Canada is flying into considerable global economic headwinds. At least that’s what fixed-income traders (the people making big-money bets on rates) think.
Traders have pushed down Canada’s benchmark 5-year bond yield to 2.46% on a variety of concerns. That is a four-month low.
Among other things, Canada’s bond market is reacting to:
- A weaker U.S. economic outlook from the Fed
- Record-low U.S. home sales
- Benign inflation (1.8% versus the BoC’s 2% target)
- European credit default risk
- U.S. unemployment
- Weak Canadian retail sales
- Investors’ appetite for risk-free assets (govt. bonds)
Yet, despite all the above, fixed-income traders were still pricing in a 73% chance of a 25 basis point rate hike on July 20 (as of yesterday). If they’re right, that would lift prime rate (and variable mortgage rates) accordingly.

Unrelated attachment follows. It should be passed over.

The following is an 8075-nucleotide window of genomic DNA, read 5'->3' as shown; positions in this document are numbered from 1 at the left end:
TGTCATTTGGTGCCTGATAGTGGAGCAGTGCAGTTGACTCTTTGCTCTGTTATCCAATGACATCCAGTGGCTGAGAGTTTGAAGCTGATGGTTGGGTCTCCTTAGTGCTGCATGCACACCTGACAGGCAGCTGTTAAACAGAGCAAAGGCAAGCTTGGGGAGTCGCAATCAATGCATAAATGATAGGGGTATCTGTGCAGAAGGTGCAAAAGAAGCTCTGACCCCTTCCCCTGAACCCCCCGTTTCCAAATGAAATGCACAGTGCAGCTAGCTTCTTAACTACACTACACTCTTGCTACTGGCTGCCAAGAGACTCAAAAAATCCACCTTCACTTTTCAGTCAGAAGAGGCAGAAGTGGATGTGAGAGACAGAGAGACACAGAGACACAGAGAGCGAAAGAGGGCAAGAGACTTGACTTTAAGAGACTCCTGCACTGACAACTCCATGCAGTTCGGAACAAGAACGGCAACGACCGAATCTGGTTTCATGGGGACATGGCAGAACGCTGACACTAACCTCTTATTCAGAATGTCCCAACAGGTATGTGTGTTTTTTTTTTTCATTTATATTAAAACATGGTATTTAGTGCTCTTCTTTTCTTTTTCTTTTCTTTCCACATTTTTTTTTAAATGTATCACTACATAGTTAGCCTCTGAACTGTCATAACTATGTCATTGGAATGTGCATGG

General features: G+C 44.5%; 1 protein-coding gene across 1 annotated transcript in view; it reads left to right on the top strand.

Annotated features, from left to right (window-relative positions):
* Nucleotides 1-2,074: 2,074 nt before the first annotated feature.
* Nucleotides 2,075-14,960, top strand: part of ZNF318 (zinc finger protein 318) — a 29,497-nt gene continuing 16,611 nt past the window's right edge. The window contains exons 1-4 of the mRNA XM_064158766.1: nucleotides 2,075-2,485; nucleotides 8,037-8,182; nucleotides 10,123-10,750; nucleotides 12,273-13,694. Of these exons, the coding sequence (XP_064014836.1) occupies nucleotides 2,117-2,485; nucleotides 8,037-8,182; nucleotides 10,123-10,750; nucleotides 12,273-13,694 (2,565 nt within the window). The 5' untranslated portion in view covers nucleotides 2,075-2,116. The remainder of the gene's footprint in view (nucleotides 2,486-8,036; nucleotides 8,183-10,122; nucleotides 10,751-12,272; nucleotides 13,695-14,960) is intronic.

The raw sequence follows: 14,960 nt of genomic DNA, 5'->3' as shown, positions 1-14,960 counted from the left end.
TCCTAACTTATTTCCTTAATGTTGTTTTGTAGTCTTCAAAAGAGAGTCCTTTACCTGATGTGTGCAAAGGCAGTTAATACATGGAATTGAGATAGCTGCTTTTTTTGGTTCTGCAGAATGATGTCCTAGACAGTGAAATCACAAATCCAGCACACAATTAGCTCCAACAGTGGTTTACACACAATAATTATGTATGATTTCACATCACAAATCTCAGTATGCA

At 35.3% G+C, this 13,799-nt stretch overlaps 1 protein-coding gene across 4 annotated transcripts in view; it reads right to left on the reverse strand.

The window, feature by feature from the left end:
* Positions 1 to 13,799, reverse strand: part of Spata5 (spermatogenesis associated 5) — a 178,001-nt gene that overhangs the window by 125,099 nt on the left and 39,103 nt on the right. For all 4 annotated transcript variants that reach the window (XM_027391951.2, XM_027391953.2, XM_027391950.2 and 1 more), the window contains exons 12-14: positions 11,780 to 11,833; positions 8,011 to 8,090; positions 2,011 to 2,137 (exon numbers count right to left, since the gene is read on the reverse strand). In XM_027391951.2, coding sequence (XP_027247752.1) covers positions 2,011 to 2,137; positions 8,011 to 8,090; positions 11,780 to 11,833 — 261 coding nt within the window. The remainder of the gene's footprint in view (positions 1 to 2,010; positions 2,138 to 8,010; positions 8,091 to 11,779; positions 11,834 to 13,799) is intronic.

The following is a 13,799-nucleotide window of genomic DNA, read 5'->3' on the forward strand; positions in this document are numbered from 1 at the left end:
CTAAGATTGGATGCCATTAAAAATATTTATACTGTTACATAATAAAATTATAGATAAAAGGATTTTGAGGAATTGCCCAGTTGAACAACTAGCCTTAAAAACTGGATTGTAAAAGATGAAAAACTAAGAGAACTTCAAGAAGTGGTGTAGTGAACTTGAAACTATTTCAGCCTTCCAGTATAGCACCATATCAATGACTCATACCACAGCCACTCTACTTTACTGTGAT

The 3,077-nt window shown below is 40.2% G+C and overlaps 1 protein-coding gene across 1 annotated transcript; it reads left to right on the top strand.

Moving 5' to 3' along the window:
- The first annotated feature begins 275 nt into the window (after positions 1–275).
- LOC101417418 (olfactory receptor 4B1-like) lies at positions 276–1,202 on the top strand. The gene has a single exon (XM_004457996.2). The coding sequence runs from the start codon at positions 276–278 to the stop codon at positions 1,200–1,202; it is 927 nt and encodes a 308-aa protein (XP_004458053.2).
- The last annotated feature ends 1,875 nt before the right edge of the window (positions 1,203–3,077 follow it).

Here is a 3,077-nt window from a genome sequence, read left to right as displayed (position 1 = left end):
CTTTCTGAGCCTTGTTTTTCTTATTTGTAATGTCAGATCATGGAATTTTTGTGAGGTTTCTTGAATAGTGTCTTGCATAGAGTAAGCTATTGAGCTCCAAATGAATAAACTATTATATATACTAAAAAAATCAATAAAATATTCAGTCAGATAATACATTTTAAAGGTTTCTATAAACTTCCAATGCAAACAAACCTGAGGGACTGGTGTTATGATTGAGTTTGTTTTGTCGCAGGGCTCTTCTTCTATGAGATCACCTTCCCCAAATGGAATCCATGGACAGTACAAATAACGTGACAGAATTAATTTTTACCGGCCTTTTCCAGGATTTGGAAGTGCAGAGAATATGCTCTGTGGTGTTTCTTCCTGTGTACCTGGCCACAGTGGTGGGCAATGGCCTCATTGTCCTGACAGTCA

Fixed mortgage rates will continue to be guided by bond market. Currently, the 5-year yield is riding just above major long-term support in the 2.40% area. Most expect it to bounce off these levels but, as always, one never knows what news tomorrow will bring.
Source: Canadian Mortgage Trends